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Vestin Realty Mortgage II, Inc. Message Board

  • Item 5.03 Amendments to Articles of Incorporation or Bylaws; Changes in Fiscal Year.

    Vestin Realty Mortgage I, Inc. (the "Company") announced today that it has terminated its election to be treated as a real estate investment trust ("REIT") under the Internal Revenue Code of 1986, as amended (the “Code”), effective for the tax year ending December 31, 2012. Under the Code, the Company will not be able to make a new election to be taxed as a REIT during the four years following December 31, 2012. Pursuant to the Company's charter, upon the determination by the Board of Directors of the Company that the Company should no longer qualify as a REIT, the restrictions on transfer and ownership of shares set forth in Article VII of the Company’s charter ceased to be in effect and, accordingly, shares of the Company’s stock will no longer be subject to such restrictions.

    Item 3.03 Material Modification to Rights of Security Holders.

    The Company further announced today that the Company has amended its stockholders’ rights plan to provide that a stockholder, other than Michael Shustek, may own up to 20% of the Company's outstanding shares of common stock, and that Michael Shustek may own up to 35% of the Company's outstanding shares of common stock.

    Why does Shustek get preference? Does anyone know of any other shareholder rights plans like this?

    SortNewest  |  Oldest  |  Most Replied Expand all replies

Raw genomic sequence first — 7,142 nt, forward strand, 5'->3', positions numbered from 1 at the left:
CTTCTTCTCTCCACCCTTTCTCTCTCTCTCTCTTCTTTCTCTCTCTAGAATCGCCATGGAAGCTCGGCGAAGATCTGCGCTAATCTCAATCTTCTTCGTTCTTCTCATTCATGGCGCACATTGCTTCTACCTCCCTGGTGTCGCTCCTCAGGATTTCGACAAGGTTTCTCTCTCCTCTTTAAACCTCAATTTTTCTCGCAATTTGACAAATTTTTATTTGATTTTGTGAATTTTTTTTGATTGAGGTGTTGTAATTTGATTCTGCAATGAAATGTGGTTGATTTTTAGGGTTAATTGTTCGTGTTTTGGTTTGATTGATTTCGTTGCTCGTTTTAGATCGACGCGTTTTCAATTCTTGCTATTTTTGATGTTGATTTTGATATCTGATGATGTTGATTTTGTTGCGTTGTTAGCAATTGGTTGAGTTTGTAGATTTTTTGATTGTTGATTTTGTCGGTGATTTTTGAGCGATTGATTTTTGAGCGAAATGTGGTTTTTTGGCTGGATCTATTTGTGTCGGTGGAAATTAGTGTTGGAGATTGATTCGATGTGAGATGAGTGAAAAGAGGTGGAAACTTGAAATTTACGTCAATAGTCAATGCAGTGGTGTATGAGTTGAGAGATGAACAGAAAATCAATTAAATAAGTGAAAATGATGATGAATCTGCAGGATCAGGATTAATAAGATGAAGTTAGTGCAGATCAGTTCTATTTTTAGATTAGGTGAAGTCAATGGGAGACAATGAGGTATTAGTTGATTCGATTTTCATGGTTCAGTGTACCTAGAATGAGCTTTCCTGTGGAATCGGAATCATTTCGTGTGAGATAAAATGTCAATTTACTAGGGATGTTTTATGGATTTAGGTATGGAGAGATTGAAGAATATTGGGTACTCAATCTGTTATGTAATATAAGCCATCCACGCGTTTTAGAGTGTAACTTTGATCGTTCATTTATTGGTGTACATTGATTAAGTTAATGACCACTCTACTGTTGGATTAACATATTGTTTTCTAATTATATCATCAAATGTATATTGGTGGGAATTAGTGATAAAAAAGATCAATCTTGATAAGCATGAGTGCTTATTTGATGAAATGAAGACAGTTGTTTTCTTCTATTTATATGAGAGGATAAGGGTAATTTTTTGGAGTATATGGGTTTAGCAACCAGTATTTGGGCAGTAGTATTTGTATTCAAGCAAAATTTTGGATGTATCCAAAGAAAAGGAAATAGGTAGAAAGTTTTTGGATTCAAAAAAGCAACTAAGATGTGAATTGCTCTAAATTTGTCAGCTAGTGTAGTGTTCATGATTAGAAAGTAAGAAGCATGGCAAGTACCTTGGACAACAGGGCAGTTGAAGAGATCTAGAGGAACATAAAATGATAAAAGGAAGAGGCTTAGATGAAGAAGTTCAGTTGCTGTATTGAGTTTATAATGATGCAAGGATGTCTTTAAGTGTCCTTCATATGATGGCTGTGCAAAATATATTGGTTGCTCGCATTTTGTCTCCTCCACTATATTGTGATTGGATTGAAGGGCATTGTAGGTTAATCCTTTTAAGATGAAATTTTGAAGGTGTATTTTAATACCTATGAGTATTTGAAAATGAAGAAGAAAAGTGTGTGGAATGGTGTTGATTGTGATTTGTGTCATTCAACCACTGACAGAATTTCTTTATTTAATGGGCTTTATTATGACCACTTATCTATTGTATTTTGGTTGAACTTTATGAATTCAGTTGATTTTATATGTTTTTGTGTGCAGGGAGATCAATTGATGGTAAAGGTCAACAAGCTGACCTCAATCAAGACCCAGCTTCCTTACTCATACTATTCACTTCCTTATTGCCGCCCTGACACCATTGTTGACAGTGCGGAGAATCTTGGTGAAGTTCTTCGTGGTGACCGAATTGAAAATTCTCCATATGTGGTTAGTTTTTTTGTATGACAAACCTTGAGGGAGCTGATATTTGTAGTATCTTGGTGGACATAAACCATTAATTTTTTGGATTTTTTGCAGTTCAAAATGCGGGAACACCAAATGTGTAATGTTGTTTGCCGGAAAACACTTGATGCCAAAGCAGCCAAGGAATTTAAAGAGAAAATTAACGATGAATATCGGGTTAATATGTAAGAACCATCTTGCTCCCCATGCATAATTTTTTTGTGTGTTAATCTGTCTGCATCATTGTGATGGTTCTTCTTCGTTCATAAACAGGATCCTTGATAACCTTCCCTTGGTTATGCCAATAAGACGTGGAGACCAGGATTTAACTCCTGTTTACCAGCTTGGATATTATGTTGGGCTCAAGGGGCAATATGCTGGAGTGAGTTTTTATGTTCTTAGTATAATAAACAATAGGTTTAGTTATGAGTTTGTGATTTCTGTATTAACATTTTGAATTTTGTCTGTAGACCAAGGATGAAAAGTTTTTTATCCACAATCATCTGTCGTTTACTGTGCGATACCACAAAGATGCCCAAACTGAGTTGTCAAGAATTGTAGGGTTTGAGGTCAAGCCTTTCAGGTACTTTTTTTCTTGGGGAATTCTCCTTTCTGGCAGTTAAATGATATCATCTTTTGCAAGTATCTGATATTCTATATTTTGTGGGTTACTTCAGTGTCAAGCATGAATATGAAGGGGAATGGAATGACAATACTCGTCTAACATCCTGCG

• Of course Shustek gets what he wants. His decision to make the Fund into a REIT caused several hundreds if not thousands of people to loose their hard earned money. I wonder if Shustek is still a millionaire and buying race horses. Of course he gets what he wants.

    • Don't know. But it would seem to suggest that he might be buying more shares in the open market, going forward, no?

      • 1 Reply to longtimefollower
      • Yes it for sure signals that he will be buying more. He hit the cap last year and clearly wants the rest. This may be first step before he removes the cap completely (for himself).

        The downside is if he decides to strangle the company with management fees.

        I believe that management fees will go down now though that it isn't a REIT anymore. The only excuse for charging such a high fee was that when the REIT was established the fee was determined based on invested capital.

        I don't understand why they haven't merged yet. And why they made these changes before completing the merger.

 
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